Our visitor from workaway.info helped me construct a ‘goat’ today – ie a wooden frame on which we can hang the solar showers over the stone fish pond (drained). We have moved the old bath over to the back of the garden, by the pond, so that when we have multiple guests (such as the twenty cyclists who are coming to camp in a couple of weeks) we can heat water in the bath – it has a black cover and gets hot in the sun, which can then be used to fill the solar bag showers. This seems like a distant dream right now… with this torrential rain.

(British children’s rhyme: It’s raining, it’s pouring. The old man is snoring, he went to bed and bumped his head and couldn’t get up in the morning).

It’s a pity…


In a rare show of workmanship in electrical goods imported to the Czech Republic, my portable stereo has worked well for 15 years – okay – so the casette player died some time ago, but that’s a dead format innit?  I bought it when I lived in Prague for a while in the mid nineties – and it withstood at least 11 house moves. I’d marked my favourite British radio station – Radio 4 – on the dial with nail varnish, but to be honest, hadn’t given the stereo a second thought after discovering how bad the music played on commercial stations could be here.

Not a second thought until… I saw it in the car of our teenage neighbour. He has been hanging around at the house a lot recently, and we even gave him the job of cutting the grass because he seemed lonely… living with his grandmother in a tiny hamlet with not a single sign of friends or a girlfriend. He’d sat on the porch and watched old Czech films with us, and we’d played football together a few times.

When we asked him what the stereo was doing there, he said that he’d bought it in a nearby town. We could have been prepared to believe him about this, well at least there was a type of explanation which wasn’t completely implausible… until he returned the stereo with the radio frequency dial smashed off – it had been there (nail varnished proof and all) half an hour before, when the stereo was sitting in the back of his new car.

If he’d asked if we had an old stereo he could have I would have been happy to give it to him, but instead he took it, which makes him the prime suspect for the break in we had in the winter and the dissapearance of lots of tools from the house.  It’s such a pity. What a stupid, stupid boy.

Moth repellent revisited


Last year I researched which essential oils were disliked by moths and put little glasses in various cupboards and drawers to ward off unwanted visitors.  When I went back to them, the scent had faded and a sticky oil residue was left on the containers – which was a pain to clean off.

I cheated a few weeks ago and bought a commercial bio  ‘lavender’  moth repellent – but it stank out the room – even with the wardrobe door shut, and I started having difficulty breathing.  The lavender I planted earlier this year is not yet thriving.  I would be happy to have a good supply of it.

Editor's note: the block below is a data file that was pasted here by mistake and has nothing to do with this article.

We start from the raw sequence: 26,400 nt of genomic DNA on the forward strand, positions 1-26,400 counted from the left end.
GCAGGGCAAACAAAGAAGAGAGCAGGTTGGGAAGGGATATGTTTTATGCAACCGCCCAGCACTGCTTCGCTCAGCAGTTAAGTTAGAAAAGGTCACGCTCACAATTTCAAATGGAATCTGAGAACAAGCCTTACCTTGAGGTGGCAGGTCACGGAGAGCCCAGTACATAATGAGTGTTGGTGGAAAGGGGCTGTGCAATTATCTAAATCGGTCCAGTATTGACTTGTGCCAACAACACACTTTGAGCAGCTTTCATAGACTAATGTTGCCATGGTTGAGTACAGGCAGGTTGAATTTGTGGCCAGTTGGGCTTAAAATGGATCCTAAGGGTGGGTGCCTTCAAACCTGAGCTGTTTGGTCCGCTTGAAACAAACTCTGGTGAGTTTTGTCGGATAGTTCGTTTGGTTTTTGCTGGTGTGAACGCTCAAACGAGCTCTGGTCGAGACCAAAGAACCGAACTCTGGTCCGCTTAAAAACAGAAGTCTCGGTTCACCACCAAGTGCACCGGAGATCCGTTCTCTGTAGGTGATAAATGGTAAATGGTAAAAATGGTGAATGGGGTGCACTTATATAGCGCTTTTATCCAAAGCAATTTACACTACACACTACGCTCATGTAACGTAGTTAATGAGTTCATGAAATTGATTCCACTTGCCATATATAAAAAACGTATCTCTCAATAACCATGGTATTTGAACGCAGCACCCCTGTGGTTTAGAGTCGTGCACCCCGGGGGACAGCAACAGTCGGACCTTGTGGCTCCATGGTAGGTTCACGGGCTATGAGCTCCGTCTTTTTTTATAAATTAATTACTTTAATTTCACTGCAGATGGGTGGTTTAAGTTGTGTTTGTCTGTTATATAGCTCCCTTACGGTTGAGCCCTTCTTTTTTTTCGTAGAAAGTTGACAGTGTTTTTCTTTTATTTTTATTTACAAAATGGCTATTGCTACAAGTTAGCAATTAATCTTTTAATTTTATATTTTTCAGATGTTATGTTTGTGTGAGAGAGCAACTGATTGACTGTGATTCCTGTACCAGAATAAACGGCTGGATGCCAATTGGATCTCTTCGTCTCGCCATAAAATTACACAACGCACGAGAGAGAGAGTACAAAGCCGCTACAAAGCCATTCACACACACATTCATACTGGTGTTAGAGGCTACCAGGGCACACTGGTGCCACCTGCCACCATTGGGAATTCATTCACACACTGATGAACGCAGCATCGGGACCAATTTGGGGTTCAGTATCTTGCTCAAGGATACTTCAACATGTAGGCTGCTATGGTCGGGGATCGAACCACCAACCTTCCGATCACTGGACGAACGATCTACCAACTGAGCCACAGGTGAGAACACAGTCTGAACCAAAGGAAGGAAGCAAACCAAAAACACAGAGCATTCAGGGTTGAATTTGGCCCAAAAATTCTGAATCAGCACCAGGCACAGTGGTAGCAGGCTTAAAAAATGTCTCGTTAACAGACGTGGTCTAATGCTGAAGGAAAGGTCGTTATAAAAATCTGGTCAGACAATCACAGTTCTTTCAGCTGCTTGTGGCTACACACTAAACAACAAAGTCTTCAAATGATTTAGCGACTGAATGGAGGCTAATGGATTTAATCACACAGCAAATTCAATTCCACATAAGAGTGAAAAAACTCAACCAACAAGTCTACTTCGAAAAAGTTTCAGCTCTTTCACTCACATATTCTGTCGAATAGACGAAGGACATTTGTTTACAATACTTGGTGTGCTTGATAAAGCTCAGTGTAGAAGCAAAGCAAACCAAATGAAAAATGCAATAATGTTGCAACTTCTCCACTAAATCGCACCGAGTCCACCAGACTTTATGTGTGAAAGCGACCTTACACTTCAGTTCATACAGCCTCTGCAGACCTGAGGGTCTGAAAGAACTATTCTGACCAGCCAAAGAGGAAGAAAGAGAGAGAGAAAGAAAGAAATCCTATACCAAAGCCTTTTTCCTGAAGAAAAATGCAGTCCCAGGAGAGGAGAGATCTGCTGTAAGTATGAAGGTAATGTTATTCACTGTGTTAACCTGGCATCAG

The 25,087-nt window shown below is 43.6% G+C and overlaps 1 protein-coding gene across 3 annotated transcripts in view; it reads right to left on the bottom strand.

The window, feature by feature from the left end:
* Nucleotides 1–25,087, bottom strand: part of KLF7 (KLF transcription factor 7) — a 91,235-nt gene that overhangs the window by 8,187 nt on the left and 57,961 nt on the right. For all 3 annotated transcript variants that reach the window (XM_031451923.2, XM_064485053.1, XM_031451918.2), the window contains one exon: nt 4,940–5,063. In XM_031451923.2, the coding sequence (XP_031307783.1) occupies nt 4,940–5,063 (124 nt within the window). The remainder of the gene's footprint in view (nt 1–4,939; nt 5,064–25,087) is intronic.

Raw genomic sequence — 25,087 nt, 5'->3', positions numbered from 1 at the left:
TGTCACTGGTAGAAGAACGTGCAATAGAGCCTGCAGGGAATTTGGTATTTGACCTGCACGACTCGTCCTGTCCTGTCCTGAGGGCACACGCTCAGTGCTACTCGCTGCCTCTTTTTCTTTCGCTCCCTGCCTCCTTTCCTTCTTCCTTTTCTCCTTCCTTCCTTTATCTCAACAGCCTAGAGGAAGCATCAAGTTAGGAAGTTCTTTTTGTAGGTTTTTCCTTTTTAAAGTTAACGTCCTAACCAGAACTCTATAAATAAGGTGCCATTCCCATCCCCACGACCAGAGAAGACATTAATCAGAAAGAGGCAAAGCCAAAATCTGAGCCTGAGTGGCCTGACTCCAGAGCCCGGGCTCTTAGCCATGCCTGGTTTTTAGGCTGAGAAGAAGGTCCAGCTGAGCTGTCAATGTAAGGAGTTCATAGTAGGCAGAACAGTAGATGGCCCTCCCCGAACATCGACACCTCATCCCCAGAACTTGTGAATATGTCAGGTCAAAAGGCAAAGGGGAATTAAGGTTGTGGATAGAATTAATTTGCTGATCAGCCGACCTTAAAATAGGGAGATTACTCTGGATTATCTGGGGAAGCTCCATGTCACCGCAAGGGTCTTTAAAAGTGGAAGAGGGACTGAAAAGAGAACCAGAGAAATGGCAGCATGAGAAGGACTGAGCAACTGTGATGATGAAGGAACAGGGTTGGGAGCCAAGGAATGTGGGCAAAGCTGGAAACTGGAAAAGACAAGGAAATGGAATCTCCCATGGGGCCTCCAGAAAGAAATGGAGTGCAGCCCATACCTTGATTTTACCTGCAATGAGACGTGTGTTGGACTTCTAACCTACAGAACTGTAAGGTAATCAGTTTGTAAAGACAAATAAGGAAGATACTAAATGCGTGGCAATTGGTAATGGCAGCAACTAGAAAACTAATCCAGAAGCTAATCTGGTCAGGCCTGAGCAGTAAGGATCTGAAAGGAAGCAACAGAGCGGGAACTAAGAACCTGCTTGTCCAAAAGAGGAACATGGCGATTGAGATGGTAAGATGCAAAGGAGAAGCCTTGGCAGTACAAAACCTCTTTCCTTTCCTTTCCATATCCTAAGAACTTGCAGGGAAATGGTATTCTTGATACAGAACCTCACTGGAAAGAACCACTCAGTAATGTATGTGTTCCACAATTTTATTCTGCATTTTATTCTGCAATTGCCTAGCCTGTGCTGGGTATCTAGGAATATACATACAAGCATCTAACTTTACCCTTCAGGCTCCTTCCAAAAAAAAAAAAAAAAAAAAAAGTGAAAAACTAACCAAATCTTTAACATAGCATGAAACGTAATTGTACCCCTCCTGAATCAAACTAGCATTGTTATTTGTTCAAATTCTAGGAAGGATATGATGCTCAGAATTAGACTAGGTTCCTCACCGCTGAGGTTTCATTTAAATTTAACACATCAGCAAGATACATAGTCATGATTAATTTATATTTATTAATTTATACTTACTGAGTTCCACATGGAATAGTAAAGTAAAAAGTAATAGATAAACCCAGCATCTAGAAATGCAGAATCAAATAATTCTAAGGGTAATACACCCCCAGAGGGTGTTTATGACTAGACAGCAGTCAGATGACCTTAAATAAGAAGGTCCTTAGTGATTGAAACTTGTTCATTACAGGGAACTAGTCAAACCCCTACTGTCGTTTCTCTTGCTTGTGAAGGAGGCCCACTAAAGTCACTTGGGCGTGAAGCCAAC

Eventually a solution has occurred to me… I’ve gathered some pine cones from the forest and put the essential oil (geranium to deter flies, and peppermint and cedar to keep moths away) on these – it’s soaked in without touching the shot glasses. Tomorrow I’ll add some chilli and cloves to the glasses and put them about the house.

Foul Play


The drainage out of Novy Mlyn stopped working soon after we started using the inside toilet fully.  Last year I converted it into a liquid only loo (partly due to our lack of info about the complete system, and also because all available water for flushing it was rainwater carried by bucket – so best to keep things simple). It worked well for number ones, though it was a delicate issue having to explain the procedure to visitors – we politely request you poo in the garden please. Soon after we reconnected the water in the spring, we decided to use it as a proper – no holds barred  type of toilet and almost immediately the drainage failed and we discovered the loo was emptying out of the top of a pipe near the back porch. Unpleasant and disappointing.

Husband had a poke about and said it was blocked solid.  A firm of plumbers visited last weekend and offered us a quote for a new system – I wasn’t at the house at the time or I would have insisted they try to rod the thing – but they didn’t.  “If you want a job done properly you have to do it yourself” is a saying I hate in respect of the prospect of sorting out a blocked toilet. But, as a last resort I decided to have a look for myself. Armed with a long stick with a nail stuck through it, I was able to retrieve a pair of trousers, a sheet and a t-shirt from the part of the drain before the bend. The neighbour looked on, with a cross expression which I cannot fathom. The drain is not unblocked – but there may be other items of clothing etc round the corner – for which we need more specialist equipment than a stick with a nail through it.